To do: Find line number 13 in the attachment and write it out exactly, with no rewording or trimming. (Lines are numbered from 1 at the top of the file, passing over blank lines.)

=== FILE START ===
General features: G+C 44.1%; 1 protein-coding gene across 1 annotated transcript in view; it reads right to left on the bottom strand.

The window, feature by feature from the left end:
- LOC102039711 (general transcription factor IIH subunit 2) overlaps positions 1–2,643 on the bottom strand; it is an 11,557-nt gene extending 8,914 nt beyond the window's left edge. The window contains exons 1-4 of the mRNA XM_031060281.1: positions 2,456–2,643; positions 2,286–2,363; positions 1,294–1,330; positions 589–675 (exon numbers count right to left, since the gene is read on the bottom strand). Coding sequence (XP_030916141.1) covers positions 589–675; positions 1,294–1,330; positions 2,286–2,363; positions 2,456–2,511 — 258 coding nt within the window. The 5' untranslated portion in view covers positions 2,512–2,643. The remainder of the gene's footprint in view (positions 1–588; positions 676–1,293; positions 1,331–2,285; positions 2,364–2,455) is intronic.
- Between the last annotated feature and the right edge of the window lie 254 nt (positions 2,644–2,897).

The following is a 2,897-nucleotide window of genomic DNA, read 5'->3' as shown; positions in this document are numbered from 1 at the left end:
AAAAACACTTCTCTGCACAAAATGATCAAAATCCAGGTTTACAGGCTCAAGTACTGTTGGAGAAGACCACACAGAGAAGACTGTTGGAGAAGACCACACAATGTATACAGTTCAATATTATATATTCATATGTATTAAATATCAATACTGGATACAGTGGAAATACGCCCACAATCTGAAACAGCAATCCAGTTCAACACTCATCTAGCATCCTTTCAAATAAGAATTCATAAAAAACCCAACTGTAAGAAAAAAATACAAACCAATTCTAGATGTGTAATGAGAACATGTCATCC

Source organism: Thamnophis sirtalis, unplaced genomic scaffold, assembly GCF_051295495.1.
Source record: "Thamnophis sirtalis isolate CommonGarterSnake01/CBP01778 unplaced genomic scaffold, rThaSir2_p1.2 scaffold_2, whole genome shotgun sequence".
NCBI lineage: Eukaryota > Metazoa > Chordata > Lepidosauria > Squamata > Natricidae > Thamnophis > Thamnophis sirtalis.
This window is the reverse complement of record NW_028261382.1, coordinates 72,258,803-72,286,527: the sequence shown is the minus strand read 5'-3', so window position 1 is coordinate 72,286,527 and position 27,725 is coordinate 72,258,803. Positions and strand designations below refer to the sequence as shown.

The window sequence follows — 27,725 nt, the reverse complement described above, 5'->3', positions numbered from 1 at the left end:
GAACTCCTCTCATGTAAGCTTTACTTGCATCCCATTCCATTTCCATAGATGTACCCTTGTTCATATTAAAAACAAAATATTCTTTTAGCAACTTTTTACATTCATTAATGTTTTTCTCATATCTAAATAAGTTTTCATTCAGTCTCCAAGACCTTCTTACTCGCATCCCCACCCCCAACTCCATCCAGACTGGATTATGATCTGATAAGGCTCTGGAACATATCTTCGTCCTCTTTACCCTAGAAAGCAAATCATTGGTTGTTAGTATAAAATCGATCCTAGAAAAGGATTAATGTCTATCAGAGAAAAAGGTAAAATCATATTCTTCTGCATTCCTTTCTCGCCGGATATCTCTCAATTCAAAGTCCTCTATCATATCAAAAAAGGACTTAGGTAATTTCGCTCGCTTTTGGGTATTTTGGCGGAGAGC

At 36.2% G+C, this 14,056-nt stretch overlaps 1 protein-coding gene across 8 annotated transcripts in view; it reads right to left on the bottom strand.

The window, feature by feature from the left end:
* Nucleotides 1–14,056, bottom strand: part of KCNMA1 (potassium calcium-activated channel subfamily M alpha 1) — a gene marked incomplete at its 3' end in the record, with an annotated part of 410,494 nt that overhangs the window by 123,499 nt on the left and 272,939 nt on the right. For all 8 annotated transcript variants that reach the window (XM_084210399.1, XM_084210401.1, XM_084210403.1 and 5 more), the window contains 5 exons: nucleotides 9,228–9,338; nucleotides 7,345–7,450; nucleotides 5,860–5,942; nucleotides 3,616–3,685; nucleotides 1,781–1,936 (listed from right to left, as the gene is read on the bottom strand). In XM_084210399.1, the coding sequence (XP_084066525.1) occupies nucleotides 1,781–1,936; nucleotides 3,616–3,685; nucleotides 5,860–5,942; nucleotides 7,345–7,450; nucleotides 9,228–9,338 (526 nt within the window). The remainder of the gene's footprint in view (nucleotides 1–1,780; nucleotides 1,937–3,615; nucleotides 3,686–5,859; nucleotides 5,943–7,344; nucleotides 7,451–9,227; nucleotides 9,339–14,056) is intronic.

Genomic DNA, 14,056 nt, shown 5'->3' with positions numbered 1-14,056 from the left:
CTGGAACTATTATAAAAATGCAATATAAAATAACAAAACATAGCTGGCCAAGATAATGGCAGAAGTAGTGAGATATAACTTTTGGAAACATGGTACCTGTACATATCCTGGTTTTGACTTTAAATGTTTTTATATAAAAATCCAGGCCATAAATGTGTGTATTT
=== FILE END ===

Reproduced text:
At 36.2% G+C, this 14,056-nt stretch overlaps 1 protein-coding gene across 8 annotated transcripts in view; it reads right to left on the bottom strand.